I haven't been alive long enough to remember the grass green, quarter sized turtles that used to be sold at "five and dime stores." Larger juvenile and adult sizes of these turtles are still sold today at pet shops. Over the years, thousands if not millions have been released into the wild, and almost everywhere I go, I see a red eared slider. In Ohio, it is thought that we may have had some northern populations disjunct from its typical native North American range in the Mississippi River system, but now, you can see them in many lakes and rivers across the state. Other countries, and some states, like California, consider them an invasive species. I've not read anything that suggests they are reproducing in Ohio, or if they are outcompeting native species for food and basking spots, but they are definitely present here in central Ohio.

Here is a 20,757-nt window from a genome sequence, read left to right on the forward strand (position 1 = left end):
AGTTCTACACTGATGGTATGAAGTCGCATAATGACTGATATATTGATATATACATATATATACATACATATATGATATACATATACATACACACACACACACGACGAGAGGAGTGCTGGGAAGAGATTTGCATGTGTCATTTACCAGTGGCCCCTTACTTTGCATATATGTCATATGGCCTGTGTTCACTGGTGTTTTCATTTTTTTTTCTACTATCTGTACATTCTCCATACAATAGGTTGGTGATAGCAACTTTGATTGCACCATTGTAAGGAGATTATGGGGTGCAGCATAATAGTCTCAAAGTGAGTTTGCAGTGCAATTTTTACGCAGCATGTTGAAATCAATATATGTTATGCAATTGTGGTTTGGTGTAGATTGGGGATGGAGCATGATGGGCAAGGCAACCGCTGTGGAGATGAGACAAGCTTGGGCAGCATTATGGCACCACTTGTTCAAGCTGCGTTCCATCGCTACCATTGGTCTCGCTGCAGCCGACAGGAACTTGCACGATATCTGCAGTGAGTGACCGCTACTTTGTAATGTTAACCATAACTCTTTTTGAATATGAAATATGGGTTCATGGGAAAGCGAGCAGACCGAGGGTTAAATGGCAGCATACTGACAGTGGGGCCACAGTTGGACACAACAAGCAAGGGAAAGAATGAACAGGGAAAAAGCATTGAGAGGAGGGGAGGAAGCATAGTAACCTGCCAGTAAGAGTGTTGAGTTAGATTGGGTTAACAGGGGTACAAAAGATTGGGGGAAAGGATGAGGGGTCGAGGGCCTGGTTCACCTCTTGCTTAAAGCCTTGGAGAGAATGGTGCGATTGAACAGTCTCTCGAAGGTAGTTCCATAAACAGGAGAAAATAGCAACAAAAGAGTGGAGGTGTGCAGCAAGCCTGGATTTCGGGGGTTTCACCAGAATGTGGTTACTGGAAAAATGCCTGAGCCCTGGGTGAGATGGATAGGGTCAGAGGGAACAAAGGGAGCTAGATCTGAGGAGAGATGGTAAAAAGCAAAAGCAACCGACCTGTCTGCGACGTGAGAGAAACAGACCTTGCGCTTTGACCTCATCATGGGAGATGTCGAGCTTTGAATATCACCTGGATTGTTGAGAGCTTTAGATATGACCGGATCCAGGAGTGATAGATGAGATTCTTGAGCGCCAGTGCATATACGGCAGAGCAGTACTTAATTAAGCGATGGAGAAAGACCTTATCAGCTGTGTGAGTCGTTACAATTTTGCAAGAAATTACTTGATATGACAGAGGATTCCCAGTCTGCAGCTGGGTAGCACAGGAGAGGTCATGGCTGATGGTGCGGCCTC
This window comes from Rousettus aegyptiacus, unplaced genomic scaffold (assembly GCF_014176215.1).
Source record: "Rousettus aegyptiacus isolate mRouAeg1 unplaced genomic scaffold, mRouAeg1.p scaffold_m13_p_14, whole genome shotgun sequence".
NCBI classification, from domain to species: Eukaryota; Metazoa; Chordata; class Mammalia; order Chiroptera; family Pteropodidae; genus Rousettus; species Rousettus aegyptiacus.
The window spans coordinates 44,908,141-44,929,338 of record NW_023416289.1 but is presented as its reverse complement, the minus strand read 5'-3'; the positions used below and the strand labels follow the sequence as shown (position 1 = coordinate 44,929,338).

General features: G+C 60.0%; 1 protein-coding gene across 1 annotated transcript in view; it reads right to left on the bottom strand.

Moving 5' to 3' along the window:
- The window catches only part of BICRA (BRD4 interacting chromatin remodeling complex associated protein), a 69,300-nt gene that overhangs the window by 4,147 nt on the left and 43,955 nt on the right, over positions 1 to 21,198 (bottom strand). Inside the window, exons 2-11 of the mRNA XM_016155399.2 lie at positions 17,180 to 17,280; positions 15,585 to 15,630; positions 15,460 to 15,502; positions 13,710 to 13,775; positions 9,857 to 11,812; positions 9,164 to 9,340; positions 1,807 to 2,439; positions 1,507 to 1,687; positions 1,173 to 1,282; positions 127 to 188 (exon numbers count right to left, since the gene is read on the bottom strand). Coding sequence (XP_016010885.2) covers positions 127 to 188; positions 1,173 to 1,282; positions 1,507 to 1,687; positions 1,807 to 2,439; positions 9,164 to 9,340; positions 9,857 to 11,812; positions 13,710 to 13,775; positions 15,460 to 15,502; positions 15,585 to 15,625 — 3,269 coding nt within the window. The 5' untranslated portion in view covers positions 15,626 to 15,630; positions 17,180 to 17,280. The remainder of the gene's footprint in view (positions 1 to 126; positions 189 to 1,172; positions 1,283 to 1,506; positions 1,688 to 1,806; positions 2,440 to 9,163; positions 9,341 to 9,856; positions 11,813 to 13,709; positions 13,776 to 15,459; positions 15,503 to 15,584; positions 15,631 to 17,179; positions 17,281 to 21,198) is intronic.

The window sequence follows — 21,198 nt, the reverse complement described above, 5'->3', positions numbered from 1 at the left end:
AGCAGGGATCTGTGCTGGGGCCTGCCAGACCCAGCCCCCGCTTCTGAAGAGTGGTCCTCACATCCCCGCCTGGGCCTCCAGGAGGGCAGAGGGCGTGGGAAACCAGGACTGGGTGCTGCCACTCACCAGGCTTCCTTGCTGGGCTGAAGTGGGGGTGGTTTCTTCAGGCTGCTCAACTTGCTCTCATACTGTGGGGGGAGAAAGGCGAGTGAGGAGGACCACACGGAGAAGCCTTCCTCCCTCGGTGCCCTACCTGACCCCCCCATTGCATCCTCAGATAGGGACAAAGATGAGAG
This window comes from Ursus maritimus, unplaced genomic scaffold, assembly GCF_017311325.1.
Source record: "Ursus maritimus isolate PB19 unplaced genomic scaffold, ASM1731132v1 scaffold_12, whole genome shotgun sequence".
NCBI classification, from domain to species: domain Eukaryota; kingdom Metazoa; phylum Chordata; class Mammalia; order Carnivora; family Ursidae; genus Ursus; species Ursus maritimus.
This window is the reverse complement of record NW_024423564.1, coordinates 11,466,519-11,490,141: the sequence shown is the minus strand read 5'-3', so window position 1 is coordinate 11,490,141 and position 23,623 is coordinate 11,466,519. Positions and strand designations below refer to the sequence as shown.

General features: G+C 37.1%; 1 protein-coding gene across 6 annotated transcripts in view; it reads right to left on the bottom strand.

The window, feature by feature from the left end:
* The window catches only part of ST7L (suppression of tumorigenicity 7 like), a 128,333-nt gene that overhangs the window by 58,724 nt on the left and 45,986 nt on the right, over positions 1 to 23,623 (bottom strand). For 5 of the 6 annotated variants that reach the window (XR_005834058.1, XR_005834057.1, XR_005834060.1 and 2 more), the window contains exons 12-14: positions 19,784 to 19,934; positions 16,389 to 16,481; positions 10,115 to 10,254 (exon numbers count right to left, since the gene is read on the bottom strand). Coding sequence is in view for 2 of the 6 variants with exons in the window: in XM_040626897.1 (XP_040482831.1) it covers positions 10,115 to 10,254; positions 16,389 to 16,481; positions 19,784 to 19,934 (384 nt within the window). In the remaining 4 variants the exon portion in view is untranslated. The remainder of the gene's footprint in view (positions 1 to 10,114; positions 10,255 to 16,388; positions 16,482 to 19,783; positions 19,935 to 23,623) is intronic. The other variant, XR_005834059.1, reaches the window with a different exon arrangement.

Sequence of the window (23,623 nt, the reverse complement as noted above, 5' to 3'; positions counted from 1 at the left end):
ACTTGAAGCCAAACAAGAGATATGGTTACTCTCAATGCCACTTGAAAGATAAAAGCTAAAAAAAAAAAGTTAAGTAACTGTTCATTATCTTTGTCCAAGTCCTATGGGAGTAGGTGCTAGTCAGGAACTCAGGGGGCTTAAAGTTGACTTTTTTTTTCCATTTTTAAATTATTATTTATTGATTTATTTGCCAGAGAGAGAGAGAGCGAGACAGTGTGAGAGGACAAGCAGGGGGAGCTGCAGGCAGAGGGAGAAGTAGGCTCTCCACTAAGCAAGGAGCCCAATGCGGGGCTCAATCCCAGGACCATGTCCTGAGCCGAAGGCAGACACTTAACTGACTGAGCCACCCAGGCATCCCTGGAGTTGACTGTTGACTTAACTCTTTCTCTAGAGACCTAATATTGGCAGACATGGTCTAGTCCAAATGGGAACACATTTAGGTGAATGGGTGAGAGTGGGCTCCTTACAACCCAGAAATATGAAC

I was inspired to do this writeup after seeing a dozen or so sliders in Manhattan's Morningside park, then this past Saturday, I observed and photographed a large individual in the Olentangy River. Then on Sunday, Megan I saw another slider at Slate Run Metropark.
Manhattan is a long way away from the Mississippi drainage, but this pond at Morningside Park was full of red eared sliders
And here is yet another slider from Slate Run Metropark, just south of Columbus. I'm guessing this one was "dumped" into this small pond, just off the parking lot, by someone that just didn't want the hassle of keeping a pet turtle. The giveaway is its shell. When turtles are raised in the wild, their shells grow very smoothly and don't have any "pyramiding" on their shell. Look closely at this turtle's shell, and you can see how each scute (section of the shell) is raised somewhat.
I guess the point here is to really think hard before you consider purchasing a red eared slider as a pet. There are plenty out there to adopt, and please, don't release these animals into the wild. They are now considered an invasive species in Europe, Asia, and Australia!